It also followed reports that the coalition had struck a Houthi armoured division near the rebel-held capital Sanaa on June 10th.
Correspondents with the source in the city heard loud explosions and saw smoke rising in the sky. The Houthis did not immediately comment on the explosion.
Coalition spokesman Turki al-Maliki told Saudi state television that “no military operation has been carried out in the vicinity of Sana’a or any other Yemeni cities in the past period”.
The de-escalation is aimed at “preparing the political ground for a peace process in Yemen”, he said.
Despite that on June 12th, the Saudi-led coalition carried out at least 20 airstrikes.
14 of them were on the Sarwah area, 6 of them on the Kitaf area and more on the Madghal area.
Observers may ask how many airstrikes the Saudi-led coalition carried out on June 13th, the answer is: 20.
As such, the act of halting air raids simply meant that the capital Sana’a wouldn’t get bombed, while everything else is, more or less, fair game.
Al-Maliki’s comments came amid a months-long Houthi offensive to seize Marib city and its surrounding oilfields – the last significant pocket of government-held territory in northern Yemen.
The international community and various NGOs waste no time in claiming a humanitarian disaster is on the way if the Houthis have the upper hand somewhere along the frontline, while Saudi Arabia’s exploits go largely unnoticed.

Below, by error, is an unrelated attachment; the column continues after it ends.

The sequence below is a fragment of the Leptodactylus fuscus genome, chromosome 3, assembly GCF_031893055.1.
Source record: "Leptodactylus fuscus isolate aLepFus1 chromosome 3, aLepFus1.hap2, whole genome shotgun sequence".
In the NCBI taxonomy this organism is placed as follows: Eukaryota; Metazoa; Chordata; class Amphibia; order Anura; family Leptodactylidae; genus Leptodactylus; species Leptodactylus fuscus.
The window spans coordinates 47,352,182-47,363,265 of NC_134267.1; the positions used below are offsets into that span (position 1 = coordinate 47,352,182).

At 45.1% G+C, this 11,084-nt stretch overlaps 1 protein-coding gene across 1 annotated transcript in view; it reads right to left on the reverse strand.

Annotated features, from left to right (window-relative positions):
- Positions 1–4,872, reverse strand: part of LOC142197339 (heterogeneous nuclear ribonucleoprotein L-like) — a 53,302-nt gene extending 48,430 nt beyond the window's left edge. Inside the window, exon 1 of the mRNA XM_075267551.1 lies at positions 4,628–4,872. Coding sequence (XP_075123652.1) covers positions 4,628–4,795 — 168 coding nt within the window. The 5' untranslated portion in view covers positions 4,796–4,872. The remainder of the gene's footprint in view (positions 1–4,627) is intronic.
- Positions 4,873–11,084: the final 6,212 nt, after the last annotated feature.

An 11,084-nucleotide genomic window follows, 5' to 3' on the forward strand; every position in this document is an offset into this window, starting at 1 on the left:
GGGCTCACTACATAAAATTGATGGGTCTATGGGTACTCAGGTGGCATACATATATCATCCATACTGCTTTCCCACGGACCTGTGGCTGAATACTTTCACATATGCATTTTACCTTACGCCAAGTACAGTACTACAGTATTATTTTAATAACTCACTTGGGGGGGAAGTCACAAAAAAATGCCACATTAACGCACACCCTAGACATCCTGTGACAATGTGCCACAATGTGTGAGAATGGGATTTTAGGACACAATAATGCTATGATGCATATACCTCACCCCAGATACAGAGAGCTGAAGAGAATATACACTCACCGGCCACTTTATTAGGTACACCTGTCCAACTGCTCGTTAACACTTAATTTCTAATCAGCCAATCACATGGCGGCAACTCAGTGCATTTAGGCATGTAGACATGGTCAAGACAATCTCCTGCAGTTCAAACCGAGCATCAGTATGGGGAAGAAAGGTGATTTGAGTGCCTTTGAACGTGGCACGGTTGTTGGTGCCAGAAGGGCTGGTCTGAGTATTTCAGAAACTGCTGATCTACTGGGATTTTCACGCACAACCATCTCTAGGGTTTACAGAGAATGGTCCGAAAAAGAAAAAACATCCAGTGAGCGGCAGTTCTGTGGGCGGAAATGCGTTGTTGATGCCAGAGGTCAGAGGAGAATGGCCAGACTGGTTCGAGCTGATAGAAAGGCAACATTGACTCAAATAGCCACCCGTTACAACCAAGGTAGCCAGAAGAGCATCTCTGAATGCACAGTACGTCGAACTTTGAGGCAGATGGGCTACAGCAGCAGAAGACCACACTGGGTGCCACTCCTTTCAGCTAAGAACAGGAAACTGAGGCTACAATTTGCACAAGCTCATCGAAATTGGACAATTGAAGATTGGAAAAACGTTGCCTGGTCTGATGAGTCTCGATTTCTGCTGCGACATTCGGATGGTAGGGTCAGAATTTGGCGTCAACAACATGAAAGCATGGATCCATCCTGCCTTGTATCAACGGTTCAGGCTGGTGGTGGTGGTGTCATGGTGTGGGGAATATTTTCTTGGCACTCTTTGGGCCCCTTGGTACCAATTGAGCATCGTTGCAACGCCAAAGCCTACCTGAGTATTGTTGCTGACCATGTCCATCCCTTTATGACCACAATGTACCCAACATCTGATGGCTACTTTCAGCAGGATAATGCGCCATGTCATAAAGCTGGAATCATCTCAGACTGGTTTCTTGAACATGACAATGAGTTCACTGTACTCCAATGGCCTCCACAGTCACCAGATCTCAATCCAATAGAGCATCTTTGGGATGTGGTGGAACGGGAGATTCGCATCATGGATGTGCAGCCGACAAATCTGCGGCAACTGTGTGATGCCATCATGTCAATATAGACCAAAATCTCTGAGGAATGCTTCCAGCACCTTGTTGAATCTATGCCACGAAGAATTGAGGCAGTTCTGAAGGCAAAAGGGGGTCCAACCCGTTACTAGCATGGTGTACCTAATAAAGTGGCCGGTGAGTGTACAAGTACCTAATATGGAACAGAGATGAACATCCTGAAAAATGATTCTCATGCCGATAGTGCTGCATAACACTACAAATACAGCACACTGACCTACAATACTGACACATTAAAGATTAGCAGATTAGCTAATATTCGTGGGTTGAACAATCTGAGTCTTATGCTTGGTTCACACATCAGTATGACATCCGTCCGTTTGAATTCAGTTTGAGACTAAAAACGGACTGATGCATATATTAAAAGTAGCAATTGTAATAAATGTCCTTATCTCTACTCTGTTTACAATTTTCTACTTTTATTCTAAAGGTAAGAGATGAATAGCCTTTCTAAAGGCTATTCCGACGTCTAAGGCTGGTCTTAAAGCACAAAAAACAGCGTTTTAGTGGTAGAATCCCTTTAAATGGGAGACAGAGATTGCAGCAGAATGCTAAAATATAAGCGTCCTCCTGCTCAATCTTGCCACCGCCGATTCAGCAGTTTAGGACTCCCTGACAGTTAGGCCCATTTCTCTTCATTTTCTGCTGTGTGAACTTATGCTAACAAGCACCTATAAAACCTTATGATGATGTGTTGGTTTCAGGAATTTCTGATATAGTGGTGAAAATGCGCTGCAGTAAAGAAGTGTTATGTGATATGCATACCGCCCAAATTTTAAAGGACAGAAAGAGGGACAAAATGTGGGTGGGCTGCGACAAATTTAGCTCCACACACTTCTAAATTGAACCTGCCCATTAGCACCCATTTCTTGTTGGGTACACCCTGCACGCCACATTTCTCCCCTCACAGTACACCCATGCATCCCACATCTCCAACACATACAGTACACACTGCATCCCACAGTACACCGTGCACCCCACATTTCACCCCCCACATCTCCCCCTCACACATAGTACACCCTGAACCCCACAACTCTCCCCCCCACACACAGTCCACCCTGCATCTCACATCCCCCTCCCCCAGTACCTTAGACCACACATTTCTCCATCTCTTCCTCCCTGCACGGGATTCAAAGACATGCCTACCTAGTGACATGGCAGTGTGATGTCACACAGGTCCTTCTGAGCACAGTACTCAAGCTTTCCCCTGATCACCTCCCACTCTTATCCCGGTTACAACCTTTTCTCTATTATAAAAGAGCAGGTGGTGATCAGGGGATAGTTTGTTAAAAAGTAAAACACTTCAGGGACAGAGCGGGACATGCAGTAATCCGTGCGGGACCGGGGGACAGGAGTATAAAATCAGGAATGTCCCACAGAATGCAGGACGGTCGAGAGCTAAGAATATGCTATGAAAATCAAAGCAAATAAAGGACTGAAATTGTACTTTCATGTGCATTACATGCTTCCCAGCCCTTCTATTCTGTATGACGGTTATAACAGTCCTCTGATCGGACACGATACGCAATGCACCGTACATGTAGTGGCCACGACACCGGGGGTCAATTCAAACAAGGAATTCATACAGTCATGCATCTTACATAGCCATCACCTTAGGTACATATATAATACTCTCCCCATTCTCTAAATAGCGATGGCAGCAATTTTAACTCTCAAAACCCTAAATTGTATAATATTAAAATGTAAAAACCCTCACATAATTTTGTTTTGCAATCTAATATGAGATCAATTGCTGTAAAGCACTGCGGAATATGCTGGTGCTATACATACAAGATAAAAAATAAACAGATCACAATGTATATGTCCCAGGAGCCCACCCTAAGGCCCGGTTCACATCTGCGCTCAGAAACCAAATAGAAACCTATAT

Diplomatic efforts have also allegedly intensified, with UN envoy Martin Griffiths holding talks in Iran with the country’s foreign minister on a two-day visit, the second one this year, his office tweeted on Thursday.
Earlier this month, Omani officials visited Sanaa to try to convince the rebels to accept a ceasefire, according to rebel sources.
Oman’s Foreign Minister Badr Albusaidi arrived in the Saudi capital Riyadh for talks on June 9th.
In another sign of progress in peace efforts (at least in Sana’a), Houthi officials have begun repairing roads near Sana’a airport, local sources told AFP, indicating that the facility could soon be reopened.
Industry sources told Reuters news agency that construction work had begun in some parts of the airport, which has been targeted dozens of times by coalition air raids. The military alliance says the facility is used for arms smuggling, which the Houthis have denied.
Airport director Khaled al-Shayef said in a Twitter post that he met Yemeni airlines to discuss maintenance and equipment at the airport, and also held talks with the Yemen Oil Company on fuel supplies for aircraft.